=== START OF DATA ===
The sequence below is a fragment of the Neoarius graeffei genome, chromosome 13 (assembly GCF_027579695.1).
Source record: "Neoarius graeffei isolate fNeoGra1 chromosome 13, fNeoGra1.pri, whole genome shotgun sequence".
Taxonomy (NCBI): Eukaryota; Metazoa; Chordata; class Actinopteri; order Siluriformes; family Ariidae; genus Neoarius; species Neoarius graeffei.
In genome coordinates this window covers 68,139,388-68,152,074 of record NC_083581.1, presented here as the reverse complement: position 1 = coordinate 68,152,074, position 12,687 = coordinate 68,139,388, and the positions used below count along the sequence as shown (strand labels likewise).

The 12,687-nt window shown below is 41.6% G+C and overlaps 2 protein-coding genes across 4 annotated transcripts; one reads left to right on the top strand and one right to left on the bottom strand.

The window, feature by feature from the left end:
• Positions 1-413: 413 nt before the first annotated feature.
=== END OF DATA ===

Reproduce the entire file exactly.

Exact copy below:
The sequence below is a fragment of the Neoarius graeffei genome, chromosome 13 (assembly GCF_027579695.1).
Source record: "Neoarius graeffei isolate fNeoGra1 chromosome 13, fNeoGra1.pri, whole genome shotgun sequence".
Taxonomy (NCBI): Eukaryota; Metazoa; Chordata; class Actinopteri; order Siluriformes; family Ariidae; genus Neoarius; species Neoarius graeffei.
In genome coordinates this window covers 68,139,388-68,152,074 of record NC_083581.1, presented here as the reverse complement: position 1 = coordinate 68,152,074, position 12,687 = coordinate 68,139,388, and the positions used below count along the sequence as shown (strand labels likewise).

The 12,687-nt window shown below is 41.6% G+C and overlaps 2 protein-coding genes across 4 annotated transcripts; one reads left to right on the top strand and one right to left on the bottom strand.

The window, feature by feature from the left end:
• Positions 1-413: 413 nt before the first annotated feature.